Studying these cells could lead to new treatments for diseases ranging from gastrointestinal disease to diabetes.
The TV crime drama "CSI," the U.S. Air Force, and the Florida Department of Children and Families have at least one thing in common--they've all enlisted the services of alumnus Ed Markowitz (S.M. 1971).
The process-analysis skills Markowitz developed as an engineering and management student at MIT are the basis of a career in optimizing complex systems--whether those systems are military logistics chains or TV productions.
Markowitz returned to campus earlier this month as one of several alumni volunteer teaching assistants at a week-long, corporate-style training seminar for sophomores in the Undergraduate Practice Opportunities Program. UPOP is a mentoring and internship program that helps students develop engineering, business and interpersonal skills to put them a step ahead in their careers.
Now CEO of e-strategylabs, inc., Markowitz epitomizes a UPOP lesson--that careers can take unexpected twists and turns, so trying to map out your life when you're 20 is probably unrealistic and limiting. "An MIT grad can do anything. I don't have formal credentials in 90 percent of what I do. MIT's education in thought processes--thinking like an engineer--is what allowed me to do all this stuff," said Markowitz.
Perhaps the most intriguing of his clients are those in the entertainment industry. Working with the producers of several television shows, including "The Practice" and "CSI" and its spinoffs, "CSI: Miami" and "CSI: New York," he optimized production processes, from script to locations to intellectual property issues.
He is called upon at times to review scripts for technical accuracy. "Can a PDA [personal digital assistant] that's been shot with a .38 caliber bullet have information recovered from it?" was one question Markowitz had to resolve for an episode of "Threat Matrix," a homeland security drama. The crime-solving plots of "CSI" hinge on a trail of obscure clues uncovered by a team of forensic experts. Markowitz helps make sure that the technical details underlying these plots are feasible.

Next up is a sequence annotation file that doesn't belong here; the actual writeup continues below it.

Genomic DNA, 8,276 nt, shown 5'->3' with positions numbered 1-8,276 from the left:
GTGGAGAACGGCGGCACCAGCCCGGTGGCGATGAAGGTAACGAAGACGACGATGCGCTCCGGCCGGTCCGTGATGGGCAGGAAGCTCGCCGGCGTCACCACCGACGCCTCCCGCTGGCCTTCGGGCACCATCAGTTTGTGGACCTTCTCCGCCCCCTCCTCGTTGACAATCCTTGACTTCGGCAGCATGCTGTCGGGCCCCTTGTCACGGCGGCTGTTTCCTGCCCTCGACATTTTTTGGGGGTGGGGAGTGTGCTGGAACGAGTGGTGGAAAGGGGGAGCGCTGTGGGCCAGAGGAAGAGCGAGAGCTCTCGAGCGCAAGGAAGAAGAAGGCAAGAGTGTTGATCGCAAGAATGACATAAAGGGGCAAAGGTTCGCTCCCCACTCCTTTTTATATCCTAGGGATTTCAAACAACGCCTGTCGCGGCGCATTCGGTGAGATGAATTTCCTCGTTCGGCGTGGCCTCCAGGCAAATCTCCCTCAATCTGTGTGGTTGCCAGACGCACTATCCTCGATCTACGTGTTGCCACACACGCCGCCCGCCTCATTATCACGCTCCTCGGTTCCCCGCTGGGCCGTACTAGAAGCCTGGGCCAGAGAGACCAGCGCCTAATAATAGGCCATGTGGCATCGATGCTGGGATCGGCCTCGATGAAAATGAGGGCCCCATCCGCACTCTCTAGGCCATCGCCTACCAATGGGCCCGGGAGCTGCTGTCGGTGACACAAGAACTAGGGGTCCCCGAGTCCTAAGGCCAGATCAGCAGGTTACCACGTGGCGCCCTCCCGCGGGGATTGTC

He has also helped reality shows, such as "The Real World," solve production problems. Unlike dramas or sitcoms, reality shows involve several cameras in multiple locations shooting nearly 24 hours a day. Thousands of hours of video must then be pared down to one hour of programming per week. Markowitz tackled the problem of "how you deal with all this data" to create a show that meets tight airing deadlines and makes a profit, he said.
Markowitz said he gets a kick out of working in Hollywood but the most rewarding thing he has done recently is working to improve child protective services in his home state of Florida. Tapped by concerned legislators after some well-publicized failures of the Department of Children and Families, Markowitz devised a plan that would improve the process of identifying children at risk and save the state millions of dollars. Stymied by politics, however, the plan has yet to be implemented, Markowitz said.
That experience is another example of a key UPOP lesson: problem-solving in the real world can be messy. "You might have the greatest solution in the world, but it's meaningless if it's not put to use," he said.